4. Prisons of how others control us

4.1. Prison of rules : The do’s and the don’ts that we have always grown up with

4.2. Prison of Religion: The rituals, the symbols

4.3. Prison of Gurus: the heroes and heroines that we look upto.

So how we do really get out of the prisons that we put ourselves into? How do we heal ourselves of the wounds that we have caused ourselves or have been caused by others to us? 

In my opinion, there are two major steps that one needs to take.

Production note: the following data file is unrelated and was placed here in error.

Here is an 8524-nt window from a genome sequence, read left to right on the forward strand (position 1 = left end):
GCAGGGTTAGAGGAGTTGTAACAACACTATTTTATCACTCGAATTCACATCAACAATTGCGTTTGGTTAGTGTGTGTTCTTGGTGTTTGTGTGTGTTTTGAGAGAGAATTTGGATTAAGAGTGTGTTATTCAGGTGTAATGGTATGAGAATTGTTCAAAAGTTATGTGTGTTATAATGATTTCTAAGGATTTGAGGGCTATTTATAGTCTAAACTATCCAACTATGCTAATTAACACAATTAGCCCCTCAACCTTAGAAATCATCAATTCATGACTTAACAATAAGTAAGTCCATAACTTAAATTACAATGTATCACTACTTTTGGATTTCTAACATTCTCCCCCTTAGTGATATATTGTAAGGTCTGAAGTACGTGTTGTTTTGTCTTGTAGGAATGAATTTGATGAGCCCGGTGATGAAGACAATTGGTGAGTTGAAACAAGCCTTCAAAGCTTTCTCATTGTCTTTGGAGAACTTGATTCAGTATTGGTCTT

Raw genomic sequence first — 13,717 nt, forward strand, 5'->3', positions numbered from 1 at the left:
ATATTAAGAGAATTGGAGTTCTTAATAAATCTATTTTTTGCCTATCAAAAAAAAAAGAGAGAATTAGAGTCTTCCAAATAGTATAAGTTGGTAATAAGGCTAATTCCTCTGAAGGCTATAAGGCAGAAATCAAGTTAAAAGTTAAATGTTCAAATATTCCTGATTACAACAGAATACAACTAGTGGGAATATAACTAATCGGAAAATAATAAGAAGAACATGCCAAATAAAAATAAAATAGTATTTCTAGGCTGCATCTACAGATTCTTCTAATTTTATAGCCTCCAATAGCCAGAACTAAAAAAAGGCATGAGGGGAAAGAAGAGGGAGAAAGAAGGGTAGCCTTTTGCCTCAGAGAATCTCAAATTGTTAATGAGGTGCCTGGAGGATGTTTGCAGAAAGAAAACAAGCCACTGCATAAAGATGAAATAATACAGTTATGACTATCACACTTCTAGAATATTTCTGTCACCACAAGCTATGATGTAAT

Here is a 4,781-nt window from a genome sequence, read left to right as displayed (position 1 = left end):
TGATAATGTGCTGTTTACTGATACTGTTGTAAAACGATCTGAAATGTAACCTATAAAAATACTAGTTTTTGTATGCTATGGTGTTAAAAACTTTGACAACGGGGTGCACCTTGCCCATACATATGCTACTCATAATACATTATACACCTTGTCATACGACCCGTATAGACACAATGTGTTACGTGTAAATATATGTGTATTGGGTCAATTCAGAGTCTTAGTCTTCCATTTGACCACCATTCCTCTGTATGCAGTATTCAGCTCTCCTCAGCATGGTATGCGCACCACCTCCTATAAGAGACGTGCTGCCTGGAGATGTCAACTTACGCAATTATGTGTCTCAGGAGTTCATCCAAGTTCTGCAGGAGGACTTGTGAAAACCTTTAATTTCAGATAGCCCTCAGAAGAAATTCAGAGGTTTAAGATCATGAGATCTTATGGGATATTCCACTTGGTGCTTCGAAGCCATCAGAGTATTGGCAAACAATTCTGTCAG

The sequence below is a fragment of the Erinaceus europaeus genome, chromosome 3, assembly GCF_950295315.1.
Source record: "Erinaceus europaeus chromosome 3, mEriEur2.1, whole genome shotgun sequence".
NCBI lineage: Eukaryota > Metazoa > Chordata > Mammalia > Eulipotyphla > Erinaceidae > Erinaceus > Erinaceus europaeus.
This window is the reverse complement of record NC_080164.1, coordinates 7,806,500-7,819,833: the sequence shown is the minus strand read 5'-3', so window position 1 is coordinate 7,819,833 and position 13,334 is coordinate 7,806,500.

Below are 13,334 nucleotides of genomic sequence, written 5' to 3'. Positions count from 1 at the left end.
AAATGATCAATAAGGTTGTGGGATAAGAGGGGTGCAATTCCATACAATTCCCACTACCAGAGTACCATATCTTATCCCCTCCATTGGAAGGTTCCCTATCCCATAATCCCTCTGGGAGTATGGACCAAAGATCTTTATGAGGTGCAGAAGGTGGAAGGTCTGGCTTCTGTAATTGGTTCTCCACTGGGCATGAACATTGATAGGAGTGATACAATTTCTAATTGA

The First is to be able to really and truly forgive. Forgive yourselves and forgive others. The ability to let go of all the guilt, fear, hatred, etc that one feels. Healing and forgiveness is perhaps the most spoken and written about subject.. but how much of it is really practiced? The well known preacher C H Spurgeon says this “The most outstanding mark of a Christian is his willingness to forgive those who have hurt or injured him.” I could not agree with him more. Research shows that one of the most common reasons for people coming to the faith and then falling out is their unwillingness to forgive. They give up Christianity because they find the concept of forgiving, loving the enemy, caring for the enemy,.. impractical, and they do not want to be hypocritical. The fact is; all of us live our lives, carrying our own baggage. Let us try and see what is in that baggage. It contains some of our prized possessions. Here it is ,. I find a knife here.. ah.. this is the knife I keep for stabbing others who hurt me, there are many people on whom I want to use this knife on. My colleagues at work, may be my spouse, my sibling, my neighbors, my parents, my church members.. the list can go on and on.. So what I do? I keep this knife with me.. you never know when you might need it , right? But you know, there is a problem here… what do we see attached to the knife.. ah.. that is a chain. Let us follow the chain to see what is at the other end of the chain.. well, it is another knife.. the knife some one else is keeping to stab me.. isn’t it interesting? What do we see here? Another chain attached to my knife.. let us see where that one leads.. well.. that leads to the big man Satan himself. He wants to use this chain to control me and make sure that I am connected to him.